The break came and we switched tables. The next table, though I never got any solid reads on many of the players, seemed pretty soft as well. Soon after I sat at this table someone limped in front of me in middle position at 75/150. I made it 600 over the limp with AKo, and got called by the very talkative/joking European guy immediately to my left. If you're unaware, middle ages European guys at these major live events seem to play fancily and get out of line easily. That, combined with no one knowing how to do simple arithmetic, led for a sad downfall. Anyways, we took a flop heads up of AK9 rainbow. $$$- I wish. I checked the flop expecting it to be very easy to get a guy like this (from the little I knew of him) to take the lead in the hand and get to play a big pot by the turn. He checked behind. The turn put out the Js, so the board was AK9sJs. I led 1000 into the 1300 pot and got called. The river put out another spade, and has Phil Hellmuth said on TV last year, I decided to check the river with that Hellmuthian voice in my head going "NOT SPADE- SPADE!" Really though, I simply decided that I had no solid read, but in classifying players realized that I just wasn't sure if I could profitably call a shove if I led at the river, and that he could definitely bluff with how much I underrepresented my hand. After I checked, he bet 2k and I quickly called and mucked to 6s5s. Yeah, sucks because I checked the flop, but I like my line after talking it over with some people given that I was relatively readless. That was how I planned to get the most value out of my flopped monster and it just didn't work out. Such is life.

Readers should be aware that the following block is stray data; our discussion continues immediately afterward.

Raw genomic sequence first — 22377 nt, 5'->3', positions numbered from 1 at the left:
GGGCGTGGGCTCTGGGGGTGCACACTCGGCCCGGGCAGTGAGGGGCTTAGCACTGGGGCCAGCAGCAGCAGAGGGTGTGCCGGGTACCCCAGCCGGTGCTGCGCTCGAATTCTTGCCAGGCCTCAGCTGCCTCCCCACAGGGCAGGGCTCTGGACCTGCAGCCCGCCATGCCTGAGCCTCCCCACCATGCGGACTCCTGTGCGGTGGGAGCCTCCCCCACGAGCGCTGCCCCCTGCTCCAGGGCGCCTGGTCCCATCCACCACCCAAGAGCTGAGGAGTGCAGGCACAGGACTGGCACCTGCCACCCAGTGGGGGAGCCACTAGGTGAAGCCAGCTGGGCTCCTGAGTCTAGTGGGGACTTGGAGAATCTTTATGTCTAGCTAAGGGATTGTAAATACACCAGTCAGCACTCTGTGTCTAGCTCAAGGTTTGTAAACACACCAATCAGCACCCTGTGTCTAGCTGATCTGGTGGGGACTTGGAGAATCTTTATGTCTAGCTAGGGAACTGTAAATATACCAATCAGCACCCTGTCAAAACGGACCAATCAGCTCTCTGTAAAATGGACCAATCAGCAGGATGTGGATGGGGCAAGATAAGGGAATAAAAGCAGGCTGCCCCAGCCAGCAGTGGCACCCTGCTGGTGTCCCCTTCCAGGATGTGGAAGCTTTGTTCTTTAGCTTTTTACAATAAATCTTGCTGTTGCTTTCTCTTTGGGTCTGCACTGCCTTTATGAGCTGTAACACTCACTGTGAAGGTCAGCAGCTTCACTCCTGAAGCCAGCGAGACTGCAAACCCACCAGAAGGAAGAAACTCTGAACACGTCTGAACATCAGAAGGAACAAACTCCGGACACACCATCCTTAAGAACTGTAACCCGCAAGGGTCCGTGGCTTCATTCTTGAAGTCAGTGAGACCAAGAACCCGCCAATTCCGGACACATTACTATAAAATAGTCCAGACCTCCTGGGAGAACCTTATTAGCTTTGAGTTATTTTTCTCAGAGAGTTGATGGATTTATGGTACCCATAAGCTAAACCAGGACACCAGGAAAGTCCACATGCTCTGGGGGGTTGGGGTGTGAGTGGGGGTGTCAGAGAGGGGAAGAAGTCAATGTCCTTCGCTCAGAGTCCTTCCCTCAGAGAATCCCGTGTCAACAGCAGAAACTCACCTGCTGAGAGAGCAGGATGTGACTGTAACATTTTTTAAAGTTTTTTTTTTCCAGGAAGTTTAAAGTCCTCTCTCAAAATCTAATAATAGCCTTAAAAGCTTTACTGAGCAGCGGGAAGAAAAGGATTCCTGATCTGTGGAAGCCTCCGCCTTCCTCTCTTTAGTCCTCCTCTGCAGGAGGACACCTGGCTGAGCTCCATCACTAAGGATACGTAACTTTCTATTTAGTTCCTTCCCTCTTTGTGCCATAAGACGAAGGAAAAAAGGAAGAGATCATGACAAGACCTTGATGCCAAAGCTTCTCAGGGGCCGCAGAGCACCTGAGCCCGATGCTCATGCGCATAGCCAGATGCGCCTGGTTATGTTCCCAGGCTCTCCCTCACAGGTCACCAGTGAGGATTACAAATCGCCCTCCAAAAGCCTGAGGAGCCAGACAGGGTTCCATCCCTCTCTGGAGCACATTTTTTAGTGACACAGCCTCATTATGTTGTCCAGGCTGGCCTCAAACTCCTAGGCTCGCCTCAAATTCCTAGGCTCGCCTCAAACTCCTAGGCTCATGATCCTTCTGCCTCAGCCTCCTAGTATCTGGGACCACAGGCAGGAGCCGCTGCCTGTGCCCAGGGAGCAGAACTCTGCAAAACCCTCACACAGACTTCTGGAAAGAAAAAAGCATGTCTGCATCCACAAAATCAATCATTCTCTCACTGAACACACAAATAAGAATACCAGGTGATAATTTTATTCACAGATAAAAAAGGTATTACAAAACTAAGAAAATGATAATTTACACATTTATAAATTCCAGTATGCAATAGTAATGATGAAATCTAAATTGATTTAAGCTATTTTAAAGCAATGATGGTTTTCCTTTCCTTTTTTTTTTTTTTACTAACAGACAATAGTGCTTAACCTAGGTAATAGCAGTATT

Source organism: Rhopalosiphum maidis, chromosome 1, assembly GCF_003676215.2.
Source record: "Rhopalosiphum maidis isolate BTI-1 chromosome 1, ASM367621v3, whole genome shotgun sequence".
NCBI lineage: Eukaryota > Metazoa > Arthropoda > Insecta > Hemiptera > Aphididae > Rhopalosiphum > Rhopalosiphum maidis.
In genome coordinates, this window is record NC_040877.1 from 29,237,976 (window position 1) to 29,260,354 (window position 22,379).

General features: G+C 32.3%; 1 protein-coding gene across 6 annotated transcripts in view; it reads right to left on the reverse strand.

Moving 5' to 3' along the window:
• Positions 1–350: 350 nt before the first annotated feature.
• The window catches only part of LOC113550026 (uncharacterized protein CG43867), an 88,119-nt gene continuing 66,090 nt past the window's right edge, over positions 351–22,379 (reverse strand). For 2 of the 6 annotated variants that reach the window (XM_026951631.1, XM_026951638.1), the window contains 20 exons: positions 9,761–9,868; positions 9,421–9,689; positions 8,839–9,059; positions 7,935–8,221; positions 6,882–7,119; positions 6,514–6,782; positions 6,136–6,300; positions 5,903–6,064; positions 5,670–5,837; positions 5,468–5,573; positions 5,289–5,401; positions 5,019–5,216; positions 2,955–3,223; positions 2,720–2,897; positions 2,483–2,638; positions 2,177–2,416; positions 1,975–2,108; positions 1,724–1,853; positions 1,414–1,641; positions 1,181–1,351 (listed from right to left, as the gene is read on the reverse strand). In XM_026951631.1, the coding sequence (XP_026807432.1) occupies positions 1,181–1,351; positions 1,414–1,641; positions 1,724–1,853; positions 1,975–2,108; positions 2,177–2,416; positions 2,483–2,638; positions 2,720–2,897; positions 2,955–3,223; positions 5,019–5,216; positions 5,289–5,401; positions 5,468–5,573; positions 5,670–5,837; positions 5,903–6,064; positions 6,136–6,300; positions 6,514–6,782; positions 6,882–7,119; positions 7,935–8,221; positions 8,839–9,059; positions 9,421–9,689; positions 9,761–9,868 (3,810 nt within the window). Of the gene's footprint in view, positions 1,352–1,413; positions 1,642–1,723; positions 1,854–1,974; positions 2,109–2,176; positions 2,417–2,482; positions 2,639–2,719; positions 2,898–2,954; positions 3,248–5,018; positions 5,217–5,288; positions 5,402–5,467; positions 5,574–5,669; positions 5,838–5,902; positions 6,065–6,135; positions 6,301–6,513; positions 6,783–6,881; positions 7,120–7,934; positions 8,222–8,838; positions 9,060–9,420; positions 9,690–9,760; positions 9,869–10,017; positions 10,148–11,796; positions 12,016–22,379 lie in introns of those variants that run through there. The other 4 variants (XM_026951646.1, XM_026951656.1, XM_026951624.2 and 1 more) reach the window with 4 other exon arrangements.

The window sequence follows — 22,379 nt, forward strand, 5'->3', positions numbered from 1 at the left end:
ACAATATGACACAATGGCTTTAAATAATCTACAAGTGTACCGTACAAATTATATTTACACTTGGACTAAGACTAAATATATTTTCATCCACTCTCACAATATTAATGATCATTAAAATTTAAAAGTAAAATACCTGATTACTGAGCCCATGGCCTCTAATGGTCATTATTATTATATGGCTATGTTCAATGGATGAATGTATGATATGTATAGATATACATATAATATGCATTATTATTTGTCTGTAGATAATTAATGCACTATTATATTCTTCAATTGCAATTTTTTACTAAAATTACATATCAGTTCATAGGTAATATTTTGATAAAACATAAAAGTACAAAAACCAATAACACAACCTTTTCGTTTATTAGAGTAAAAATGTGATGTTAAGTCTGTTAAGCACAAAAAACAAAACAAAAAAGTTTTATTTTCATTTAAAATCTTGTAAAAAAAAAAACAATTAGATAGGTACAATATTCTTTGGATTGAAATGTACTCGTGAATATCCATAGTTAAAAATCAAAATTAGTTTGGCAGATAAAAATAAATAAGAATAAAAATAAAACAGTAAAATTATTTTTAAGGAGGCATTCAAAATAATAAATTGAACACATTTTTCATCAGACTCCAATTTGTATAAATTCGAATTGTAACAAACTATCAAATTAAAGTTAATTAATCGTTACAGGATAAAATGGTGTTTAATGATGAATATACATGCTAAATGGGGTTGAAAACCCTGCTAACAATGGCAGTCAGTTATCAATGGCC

Very soon thereafter, a TAGfish kid opened to 400 at t150 and I jammed 88 for my remaining 3k from the cutoff. He tanked, and did his stupid song and dance about how he has AK and that he doesn't think I could do this with AA/KK. I've seen this song and dance a hundred times, and not once has anyone ever folded AK in this spot. I stood up, waiting for his oh so surprising call, and lost my race. good game.
Manchild and another couple of friends of mine from home cashed in the event which was nice, so I took my illustrious 5% from a friend for his deepest finish of our group at 18th. Ship the 150 dollars that I got instead of the 5k I should've gotten when this idiot called a flop shove from my friend on a 9 high board with QJo against friend's 77 because my friend called him a coke head earlier in the night. River jack, good game in 18th place.
After chilling out for a while, I decided after I had busted to play the second chance tournament, the 200+30. The tournament was equally as soft, and the result similar. I realized I was in for a long (or short?) one when 5 peopple limped in on the first hand, I raised the button big and everyone called. Needless to say that didn't work out, though I did make some things happen in this event, and I got my stack up to nearly 20k from the 6k starting stacks before running into a wave of cold cards and fast blind/ante structure. I shoved A7o into AKo at the 600/1200 level, and as standard a push as it was, was out of my 2nd multi of the day.
It didn't surprise me, just not how I wanted to spend my day...feeling like crap and playing decently but losing. I'd rather have just stayed in bed for a good day 2 if I had foreseen it, though I will say it was a great experience and an overall good time.